July 12, 2010

Facebook Unveils New ‘Panic Button’ Feature

Facebook has partnered with the UK's Child Exploitation and Online Protection Centre (CEOP) to create a "panic button" application for the popular social networking hub, officials announced on Monday morning.

The "panic button" will appear on a user's profile page when it is added or bookmarked, and is designed to allow users between the ages of 13 and 18 to notify Facebook officials if they encounter "suspicious or inappropriate behavior," according to a report by Reuters' Kylie MacLellan. Furthermore, the application will also give kids and teens advice for staying safe while surfing the Internet.

According to BBC News technology reporter Daniel Emery, "The launch follows months of negotiation between CEOP and Facebook, which initially resisted the idea"¦ CEOP, the government law enforcement agency tasked with tracking down online sex offenders, called for a panic button to be installed on social networking sites last November."

MySpace and Bebo were among the first social networking services to agree to the terms, but Facebook had been resistant to agree to the CEOP's proposal, according to Emery, who wrote, "Pressure mounted on Facebook following the [October 2009] rape and murder of 17-year-old Ashleigh Hall by a 33-year-old convicted sex offender, posing as a teenage boy, who she met on Facebook."

"Forty-four police chiefs in England, Wales and Scotland, signed a letter backing CEOP's call for a panic button on every Facebook page," the BBC News reporter added. "The agreement to launch a child safety application is the culmination of months of negotiation between Ceop and Facebook."

The man, Peter Chapman, was sentenced to a minimum 35 years in prison back in March.

All teenage users will automatically see a notice, informing them of the new panic button application, on their Facebook homepages.

According to BBC News, CEOP's chief executive Jim Gamble released a statement, saying "today however is a good day for child protection"¦ By adding this application, Facebook users will have direct access to all the services that sit behind our ClickCEOP button which should provide reassurance to every parent with teenagers on the site."

"There is no single silver bullet to making the internet safer but by joining forces with CEOP we have developed a comprehensive solution which marries our expertise in technology with CEOP's expertise in online safety," Facebook vice-president Joanna Shields told reporters Monday.

"Together we have developed a new way of helping young people stay safe online and backed this with an awareness campaign to publicize it to young users," Shields added. "It is only through the constant and concerted efforts of the industry, police, parents and young people themselves that we can all keep safe online."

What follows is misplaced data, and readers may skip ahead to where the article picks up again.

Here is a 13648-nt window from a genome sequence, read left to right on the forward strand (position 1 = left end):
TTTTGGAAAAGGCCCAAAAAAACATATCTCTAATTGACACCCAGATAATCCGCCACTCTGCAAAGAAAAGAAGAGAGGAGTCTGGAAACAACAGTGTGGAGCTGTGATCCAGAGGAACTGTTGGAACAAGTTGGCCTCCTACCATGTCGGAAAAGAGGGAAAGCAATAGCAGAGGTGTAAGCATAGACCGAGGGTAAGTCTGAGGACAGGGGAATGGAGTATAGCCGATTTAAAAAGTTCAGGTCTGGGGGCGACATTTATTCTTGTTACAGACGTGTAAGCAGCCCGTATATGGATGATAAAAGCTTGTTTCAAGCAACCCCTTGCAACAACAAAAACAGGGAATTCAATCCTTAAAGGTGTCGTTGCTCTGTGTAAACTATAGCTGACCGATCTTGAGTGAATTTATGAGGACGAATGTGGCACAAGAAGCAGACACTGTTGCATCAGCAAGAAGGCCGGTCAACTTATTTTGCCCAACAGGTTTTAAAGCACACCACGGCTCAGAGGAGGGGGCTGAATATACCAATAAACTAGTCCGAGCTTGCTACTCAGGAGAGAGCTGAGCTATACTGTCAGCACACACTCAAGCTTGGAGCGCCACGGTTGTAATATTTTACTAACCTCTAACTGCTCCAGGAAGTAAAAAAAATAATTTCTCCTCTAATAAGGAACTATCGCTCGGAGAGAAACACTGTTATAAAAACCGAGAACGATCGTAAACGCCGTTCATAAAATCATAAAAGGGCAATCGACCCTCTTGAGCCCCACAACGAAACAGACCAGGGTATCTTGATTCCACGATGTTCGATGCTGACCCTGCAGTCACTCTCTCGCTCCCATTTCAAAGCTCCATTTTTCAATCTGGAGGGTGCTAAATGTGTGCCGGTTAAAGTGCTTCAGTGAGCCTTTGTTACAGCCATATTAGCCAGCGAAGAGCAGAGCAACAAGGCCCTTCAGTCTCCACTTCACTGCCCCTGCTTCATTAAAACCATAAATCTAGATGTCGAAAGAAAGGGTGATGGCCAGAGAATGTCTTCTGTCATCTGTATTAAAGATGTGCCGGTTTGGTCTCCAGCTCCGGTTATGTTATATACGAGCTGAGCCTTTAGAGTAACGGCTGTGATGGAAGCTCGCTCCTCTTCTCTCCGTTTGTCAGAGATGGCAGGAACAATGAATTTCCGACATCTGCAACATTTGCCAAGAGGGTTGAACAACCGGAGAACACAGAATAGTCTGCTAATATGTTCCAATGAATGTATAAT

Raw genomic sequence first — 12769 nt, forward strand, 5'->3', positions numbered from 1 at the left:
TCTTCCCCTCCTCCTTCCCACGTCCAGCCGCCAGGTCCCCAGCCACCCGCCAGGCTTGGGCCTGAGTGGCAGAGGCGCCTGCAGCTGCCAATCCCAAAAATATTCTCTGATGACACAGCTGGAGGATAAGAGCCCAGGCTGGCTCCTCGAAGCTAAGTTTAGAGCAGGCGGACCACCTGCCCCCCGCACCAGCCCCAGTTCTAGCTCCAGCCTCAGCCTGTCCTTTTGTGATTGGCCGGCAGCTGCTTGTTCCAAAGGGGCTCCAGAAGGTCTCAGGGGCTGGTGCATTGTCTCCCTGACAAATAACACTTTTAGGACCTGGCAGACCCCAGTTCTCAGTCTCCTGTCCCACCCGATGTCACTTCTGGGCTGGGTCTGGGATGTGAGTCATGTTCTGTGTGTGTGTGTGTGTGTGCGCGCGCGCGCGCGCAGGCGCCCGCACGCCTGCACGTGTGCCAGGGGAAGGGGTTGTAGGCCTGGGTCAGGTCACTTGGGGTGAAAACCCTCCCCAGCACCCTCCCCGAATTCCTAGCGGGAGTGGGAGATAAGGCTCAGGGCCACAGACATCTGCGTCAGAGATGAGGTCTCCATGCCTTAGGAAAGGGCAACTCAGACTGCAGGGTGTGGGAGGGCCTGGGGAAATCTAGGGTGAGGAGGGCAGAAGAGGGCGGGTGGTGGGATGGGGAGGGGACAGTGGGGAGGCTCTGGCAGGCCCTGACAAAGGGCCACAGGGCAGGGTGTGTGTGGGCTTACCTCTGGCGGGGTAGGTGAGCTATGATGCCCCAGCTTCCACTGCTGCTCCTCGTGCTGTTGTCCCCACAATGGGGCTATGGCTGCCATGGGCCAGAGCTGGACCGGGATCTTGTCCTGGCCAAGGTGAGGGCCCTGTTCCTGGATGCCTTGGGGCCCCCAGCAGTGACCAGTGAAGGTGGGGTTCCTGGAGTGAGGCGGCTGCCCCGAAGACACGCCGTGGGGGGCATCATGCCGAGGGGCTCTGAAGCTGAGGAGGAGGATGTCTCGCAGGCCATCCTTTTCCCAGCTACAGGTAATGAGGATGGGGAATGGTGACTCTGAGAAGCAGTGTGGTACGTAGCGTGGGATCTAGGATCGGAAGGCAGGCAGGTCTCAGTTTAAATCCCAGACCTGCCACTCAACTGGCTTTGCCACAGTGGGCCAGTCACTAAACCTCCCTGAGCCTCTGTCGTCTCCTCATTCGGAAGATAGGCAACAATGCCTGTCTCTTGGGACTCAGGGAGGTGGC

Sophy Silver, Facebook's chief of communications in the United Kingdom, said that both Facebook and CEOP were "happy as to where we have got"¦ We still have the Facebook reporting system and by having a pre-packaged application that users play an active part in, you not only help keep them safe, it makes all of their friends aware too, and acts as a viral awareness campaign"¦ Ultimately though, this makes for a safer environment for users and that's the most important part."

In April, an unidentified CEOP spokesperson told CNN.com Paul Armstrong that Facebook's existing system was inadequate because it was too difficult to find.

"We've always said the button needs to be on every profile page so with one click somebody who needs to can report directly to a child protection specialist, who can make a proper assessment," she told Armstrong, adding that their organization received approximately four reports daily that a child was at risk online, many of them originating from social networking websites.

"We know from offenders that a button would be a visible deterrent," she added. "Everyone benefits from this. It is a free independent means of safe-guarding their customers."

Those comments were made shortly after Facebook launched a $7.6 million previous education and awareness campaign, which included a revamped safety center and a 24-hour police hotline to assist with investigations and emergencies when they reared their heads.

"The investments and partnerships we've announced today--in direct reporting, in education and awareness, and in greater support for law enforcement--will transform social networking safety and security," Elliot Schrage, Vice-President of Global Communications and Public Policy at Facebook, told CNN in April. "They represent the most comprehensive public/private safety initiative since social networking began in the UK almost a decade ago."


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